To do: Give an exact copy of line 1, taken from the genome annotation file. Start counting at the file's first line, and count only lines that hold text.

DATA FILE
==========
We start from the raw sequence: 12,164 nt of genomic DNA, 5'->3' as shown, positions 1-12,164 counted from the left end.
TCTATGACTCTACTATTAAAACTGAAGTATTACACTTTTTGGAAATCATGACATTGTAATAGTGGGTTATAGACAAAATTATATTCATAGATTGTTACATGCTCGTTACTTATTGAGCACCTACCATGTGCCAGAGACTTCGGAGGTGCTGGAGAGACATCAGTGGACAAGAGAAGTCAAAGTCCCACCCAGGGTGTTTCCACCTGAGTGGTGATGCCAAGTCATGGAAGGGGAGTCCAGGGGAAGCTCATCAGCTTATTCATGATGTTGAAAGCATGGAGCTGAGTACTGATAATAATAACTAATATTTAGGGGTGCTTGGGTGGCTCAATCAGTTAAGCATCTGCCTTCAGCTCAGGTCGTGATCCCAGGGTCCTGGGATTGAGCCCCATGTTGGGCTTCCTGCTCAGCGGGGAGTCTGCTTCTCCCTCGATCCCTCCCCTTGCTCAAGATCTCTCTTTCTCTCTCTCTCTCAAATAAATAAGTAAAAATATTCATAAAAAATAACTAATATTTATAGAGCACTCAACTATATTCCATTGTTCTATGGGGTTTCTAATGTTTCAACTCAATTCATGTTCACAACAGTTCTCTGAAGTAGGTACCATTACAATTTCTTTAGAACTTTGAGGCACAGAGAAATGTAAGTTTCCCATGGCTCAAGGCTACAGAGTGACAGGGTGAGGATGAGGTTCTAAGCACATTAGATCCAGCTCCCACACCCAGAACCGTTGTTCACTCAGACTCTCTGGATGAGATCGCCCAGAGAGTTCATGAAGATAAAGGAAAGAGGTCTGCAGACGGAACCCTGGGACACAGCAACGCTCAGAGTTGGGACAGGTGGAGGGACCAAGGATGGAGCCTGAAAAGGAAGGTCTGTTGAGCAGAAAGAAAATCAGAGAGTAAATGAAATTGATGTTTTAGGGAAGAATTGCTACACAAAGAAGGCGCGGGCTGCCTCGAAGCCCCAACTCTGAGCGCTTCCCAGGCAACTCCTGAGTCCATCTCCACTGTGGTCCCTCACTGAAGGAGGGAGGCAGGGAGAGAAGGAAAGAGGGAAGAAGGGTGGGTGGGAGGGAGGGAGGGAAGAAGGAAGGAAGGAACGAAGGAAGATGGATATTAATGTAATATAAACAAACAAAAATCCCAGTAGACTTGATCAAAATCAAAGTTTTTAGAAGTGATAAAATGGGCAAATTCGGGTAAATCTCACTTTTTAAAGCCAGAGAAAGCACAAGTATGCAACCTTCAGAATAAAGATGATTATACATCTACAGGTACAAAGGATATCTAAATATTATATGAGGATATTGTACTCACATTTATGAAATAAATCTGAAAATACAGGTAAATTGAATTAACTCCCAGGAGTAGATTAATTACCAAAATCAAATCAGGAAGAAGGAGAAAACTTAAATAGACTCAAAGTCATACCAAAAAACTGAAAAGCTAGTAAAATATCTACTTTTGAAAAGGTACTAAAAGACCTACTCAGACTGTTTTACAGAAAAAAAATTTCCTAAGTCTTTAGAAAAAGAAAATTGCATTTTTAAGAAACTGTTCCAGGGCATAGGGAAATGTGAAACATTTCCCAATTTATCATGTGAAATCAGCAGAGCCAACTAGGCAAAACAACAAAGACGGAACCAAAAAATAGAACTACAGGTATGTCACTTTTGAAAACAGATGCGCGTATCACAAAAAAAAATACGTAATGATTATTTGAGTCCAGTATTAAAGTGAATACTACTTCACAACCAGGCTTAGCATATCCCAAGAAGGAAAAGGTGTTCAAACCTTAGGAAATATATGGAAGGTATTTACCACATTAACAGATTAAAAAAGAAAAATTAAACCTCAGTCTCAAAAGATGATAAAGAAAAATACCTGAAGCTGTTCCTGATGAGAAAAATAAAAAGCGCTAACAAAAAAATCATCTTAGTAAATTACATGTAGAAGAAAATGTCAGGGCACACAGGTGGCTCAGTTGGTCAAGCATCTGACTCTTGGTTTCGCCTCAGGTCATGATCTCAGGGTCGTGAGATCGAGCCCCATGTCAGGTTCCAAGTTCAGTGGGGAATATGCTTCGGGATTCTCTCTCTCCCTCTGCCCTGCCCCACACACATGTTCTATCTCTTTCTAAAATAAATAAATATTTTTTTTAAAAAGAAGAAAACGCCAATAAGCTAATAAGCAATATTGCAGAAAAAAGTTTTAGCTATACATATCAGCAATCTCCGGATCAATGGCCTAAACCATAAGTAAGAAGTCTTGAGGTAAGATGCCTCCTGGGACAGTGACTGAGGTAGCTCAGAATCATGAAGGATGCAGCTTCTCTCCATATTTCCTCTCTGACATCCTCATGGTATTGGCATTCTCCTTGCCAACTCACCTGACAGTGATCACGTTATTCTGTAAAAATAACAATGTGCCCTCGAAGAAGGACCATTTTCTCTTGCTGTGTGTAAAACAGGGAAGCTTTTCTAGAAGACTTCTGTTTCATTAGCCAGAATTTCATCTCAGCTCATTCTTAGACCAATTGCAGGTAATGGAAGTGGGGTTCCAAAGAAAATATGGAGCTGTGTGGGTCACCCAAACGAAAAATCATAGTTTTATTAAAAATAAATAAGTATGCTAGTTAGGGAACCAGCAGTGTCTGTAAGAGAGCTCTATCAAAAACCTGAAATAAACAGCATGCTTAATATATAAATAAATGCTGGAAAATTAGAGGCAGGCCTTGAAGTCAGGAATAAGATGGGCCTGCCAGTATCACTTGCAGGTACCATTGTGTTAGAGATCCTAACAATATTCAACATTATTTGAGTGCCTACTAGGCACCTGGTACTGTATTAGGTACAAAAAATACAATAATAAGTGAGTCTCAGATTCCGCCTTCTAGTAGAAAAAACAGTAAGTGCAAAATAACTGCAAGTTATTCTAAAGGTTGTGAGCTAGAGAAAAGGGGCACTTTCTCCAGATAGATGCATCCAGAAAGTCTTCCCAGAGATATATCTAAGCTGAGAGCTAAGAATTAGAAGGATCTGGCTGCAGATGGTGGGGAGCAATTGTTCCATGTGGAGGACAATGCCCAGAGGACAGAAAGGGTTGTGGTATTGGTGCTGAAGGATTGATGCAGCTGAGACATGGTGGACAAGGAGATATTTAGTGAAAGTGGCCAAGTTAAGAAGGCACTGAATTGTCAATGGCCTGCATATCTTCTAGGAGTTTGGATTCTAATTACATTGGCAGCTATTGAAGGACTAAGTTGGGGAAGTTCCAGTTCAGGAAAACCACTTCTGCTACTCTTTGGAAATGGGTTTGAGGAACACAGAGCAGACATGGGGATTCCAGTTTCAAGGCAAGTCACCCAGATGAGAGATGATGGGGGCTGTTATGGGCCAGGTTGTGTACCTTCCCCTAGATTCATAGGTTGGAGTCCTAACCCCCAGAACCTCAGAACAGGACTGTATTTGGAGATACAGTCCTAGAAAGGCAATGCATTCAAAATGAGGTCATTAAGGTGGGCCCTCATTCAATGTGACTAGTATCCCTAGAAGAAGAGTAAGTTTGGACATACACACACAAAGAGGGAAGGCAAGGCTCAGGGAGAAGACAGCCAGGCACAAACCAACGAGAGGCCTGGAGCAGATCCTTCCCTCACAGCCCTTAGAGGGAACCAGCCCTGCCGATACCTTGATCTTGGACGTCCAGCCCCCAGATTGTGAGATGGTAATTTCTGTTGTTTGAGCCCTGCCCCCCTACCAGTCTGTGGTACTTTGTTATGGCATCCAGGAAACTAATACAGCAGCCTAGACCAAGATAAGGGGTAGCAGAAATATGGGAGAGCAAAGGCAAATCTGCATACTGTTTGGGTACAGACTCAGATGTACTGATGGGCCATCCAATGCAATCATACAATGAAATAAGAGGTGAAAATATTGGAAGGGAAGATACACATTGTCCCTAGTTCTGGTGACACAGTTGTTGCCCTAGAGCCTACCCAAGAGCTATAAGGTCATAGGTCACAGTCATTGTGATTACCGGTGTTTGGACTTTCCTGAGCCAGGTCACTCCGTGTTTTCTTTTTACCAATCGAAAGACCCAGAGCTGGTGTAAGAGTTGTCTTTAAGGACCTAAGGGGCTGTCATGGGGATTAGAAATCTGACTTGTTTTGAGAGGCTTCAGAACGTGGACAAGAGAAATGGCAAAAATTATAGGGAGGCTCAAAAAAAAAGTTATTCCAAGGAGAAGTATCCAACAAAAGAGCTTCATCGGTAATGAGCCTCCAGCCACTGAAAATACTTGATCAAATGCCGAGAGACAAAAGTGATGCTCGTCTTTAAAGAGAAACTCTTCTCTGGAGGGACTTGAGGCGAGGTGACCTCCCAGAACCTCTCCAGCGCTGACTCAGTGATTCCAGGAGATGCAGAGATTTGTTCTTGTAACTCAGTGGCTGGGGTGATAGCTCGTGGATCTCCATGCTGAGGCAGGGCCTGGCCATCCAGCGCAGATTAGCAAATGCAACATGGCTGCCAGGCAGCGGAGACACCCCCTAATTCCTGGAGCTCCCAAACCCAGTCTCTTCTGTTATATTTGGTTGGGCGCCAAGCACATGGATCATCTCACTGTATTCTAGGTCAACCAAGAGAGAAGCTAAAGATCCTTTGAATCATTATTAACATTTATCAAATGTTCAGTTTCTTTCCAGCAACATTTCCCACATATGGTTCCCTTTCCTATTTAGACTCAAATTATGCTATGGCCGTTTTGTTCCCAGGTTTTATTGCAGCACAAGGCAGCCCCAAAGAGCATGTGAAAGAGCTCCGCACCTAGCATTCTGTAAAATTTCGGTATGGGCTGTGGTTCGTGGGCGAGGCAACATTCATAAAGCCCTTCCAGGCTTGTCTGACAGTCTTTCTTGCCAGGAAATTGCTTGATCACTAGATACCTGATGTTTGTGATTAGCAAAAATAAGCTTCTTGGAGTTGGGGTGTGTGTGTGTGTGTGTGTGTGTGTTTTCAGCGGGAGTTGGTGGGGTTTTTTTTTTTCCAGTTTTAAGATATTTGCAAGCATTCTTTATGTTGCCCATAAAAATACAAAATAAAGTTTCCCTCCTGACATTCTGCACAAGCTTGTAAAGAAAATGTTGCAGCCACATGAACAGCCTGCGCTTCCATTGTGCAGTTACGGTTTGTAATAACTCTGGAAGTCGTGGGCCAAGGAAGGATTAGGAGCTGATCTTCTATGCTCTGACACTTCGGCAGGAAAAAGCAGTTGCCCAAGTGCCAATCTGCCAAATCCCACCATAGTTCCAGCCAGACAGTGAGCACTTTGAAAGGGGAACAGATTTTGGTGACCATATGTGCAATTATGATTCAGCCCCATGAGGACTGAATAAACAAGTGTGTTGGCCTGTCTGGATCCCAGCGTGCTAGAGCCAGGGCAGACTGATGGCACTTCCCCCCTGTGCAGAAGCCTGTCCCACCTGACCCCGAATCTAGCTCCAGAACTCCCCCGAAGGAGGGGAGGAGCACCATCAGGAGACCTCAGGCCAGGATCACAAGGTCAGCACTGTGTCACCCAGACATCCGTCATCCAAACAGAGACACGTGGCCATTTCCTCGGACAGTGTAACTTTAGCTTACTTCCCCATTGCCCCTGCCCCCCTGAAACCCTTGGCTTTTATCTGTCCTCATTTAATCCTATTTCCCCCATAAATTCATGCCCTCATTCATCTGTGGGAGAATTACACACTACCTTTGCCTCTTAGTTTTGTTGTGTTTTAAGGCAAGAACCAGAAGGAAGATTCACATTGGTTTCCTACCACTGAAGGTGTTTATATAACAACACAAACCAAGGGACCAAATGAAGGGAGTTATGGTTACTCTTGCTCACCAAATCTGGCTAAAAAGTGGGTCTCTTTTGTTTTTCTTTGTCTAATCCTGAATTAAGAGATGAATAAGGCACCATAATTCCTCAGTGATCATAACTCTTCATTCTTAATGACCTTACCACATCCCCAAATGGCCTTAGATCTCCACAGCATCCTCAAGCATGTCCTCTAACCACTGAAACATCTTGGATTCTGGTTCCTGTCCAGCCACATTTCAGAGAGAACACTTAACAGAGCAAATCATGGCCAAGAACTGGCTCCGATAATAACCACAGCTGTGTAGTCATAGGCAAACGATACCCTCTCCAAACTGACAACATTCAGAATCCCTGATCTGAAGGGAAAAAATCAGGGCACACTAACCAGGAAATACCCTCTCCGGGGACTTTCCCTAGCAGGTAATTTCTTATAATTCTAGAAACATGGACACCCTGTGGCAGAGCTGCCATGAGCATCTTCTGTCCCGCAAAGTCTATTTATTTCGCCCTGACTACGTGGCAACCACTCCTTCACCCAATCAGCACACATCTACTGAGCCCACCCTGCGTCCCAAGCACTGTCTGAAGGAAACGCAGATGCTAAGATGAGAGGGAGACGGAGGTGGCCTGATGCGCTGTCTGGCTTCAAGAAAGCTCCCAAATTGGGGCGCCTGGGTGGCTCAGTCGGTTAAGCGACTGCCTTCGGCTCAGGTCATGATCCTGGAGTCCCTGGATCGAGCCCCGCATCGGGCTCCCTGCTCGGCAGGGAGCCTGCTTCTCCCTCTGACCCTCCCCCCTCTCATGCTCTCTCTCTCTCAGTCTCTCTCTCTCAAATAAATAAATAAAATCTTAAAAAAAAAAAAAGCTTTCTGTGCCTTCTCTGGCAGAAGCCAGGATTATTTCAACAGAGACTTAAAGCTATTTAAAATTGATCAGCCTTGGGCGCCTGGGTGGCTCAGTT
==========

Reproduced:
We start from the raw sequence: 12,164 nt of genomic DNA, 5'->3' as shown, positions 1-12,164 counted from the left end.